Q&A: Connecticut’s Medical Marijuana Laws

March 13, 2020
Marijuana LAws

Marijuana is being legalized around the nation, in one form or another. While some states are beginning to legalize marijuana recreationally, Connecticut isn’t there quite yet. The state does, however, permit medical marijuana.

Since this status is supposed to reserve cannabis for legitimate medical use, there are some strict laws surrounding medical marijuana in Connecticut.

These laws can be confusing to laypeople. Understanding these laws will help legitimate users of medical marijuana avoid unnecessary legal trouble with their prescriptions.

The Connecticut Medical Marijuana Program

Q: Who Can Use Marijuana Legally in Connecticut?

To use marijuana legally in the state of Connecticut, you must meet certain qualifications. They include the following:

  • Medical marijuana patients in the state must be at least 18 years old.
  • They have to legally reside in Connecticut, and may not be in prison.
  • They must also be diagnosed with one of a very short list of “debilitating” medical conditions explicitly outlined in Connecticut’s medical marijuana statute.

(Of these conditions, cancer, HIV, multiple sclerosis, epilepsy, and glaucoma appear at the top. Adding new conditions to the list is a lengthy process that requires legal intervention.)

Q: How Can a Connecticut Resident Get a Medical Marijuana Prescription?

In order to get a medical marijuana prescription and permit, Connecticut residents must go through a certification process. This requires a diagnosis by a qualified physician, multiple forms, and receipt of a medical marijuana card.

A patient’s card needs to be renewed annually, and while this is better than keeping medical marijuana usage illegal, the process places many barriers to access for patients who may legitimately need it.

Medical Marijuana Laws in Connecticut

Q: What Happens If I’m Caught in Possession of Marijuana without a Permit?

Possessing marijuana in Connecticut without a permit is considered a serious crime at the moment. While there is a movement to decriminalize cannabis, these laws have not yet passed.

That leaves medical marijuana users in danger of arrest should they forget to carry their permit card. There are a variety of penalties marijuana users may face if convicted.

Q: What Kind of Penalties Will I Face if Convicted?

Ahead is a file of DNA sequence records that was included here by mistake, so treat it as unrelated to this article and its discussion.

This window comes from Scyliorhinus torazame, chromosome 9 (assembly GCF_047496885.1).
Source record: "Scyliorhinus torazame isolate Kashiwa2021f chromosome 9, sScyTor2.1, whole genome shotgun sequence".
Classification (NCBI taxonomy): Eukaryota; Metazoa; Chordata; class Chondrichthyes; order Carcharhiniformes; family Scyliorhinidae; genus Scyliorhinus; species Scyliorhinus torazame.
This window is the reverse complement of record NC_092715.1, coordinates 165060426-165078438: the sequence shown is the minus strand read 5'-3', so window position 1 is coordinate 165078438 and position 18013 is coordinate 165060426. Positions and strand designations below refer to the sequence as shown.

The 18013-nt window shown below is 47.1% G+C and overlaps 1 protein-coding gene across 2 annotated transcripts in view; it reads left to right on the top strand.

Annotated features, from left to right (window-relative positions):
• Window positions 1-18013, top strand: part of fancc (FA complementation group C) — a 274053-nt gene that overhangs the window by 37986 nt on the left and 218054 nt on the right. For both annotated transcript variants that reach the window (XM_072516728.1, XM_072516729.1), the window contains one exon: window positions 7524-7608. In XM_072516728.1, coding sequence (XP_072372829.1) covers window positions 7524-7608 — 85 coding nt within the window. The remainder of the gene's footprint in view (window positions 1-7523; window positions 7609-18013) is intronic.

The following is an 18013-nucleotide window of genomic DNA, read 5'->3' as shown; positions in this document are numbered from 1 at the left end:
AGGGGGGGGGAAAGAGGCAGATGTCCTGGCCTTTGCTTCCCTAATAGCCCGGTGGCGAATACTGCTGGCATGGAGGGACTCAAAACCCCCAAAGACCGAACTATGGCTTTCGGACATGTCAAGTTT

The lowest charge is having a small amount (half an ounce) of marijuana on hand for personal use. At this level, the crime is considered a civil penalty and can result in a fine of up to $500 for a second offense.

Misdemeanor Charges and Penalties

Having more than half an ounce, or 14 grams, is considered a misdemeanor punishable by a year in prison and up to $2000 in fines.

Facing a Felony Conviction

The charges of distribution or cultivation of marijuana are much more serious. In fact, they are always felonies.

Having less than a kilogram (2.2 lbs) of marijuana can lead to charges of trafficking or cultivation, penalized by up to 7 years in prison and $25,000 in fines. That’s just for a first offense. A subsequent charge might lead to 15 years and $100,000 in fines.

Mandatory Minimums

Possessing more than a kilogram of cannabis without a medical marijuana card leads to mandatory minimums upon conviction.

A first offense requires a mandatory minimum of 5 years in prison, with a max of 20 years. After that, any subsequent convictions require a mandatory minimum sentence of another decade behind bars.

New Haven Marijuana Defense Lawyer

These charges make possessing marijuana risky, even if you do have a medical marijuana card. It isn’t magic for you, and it doesn’t automatically make your loved ones or roommates safe from charges either.

Marijuana users can also face serious fines, penalties, and jail time if they fail to renew their cards on time. Still, if you are caught in any of these situations, you do have rights. Your first step should always be to find an experienced Connecticut drug crime attorney for guidance.

 

About the Author

Douglas D. Rudolph practices criminal defense law with two guiding principles in mind: that you are someone who deserves to be treated with dignity and respect, and that you are innocent until proven guilty. Those are beliefs that have served him well so far in New Haven and across Connecticut, where he has built a reputation as someone who truly cares about his clients and will fight aggressively for them. His work has earned him a number of prestigious awards, including landing on The National Trial Lawyers Top 40 Under 40 list two years in a row, and being named to the Top 10 Under 40 by the National Academy of Criminal Defense Attorneys in 2018.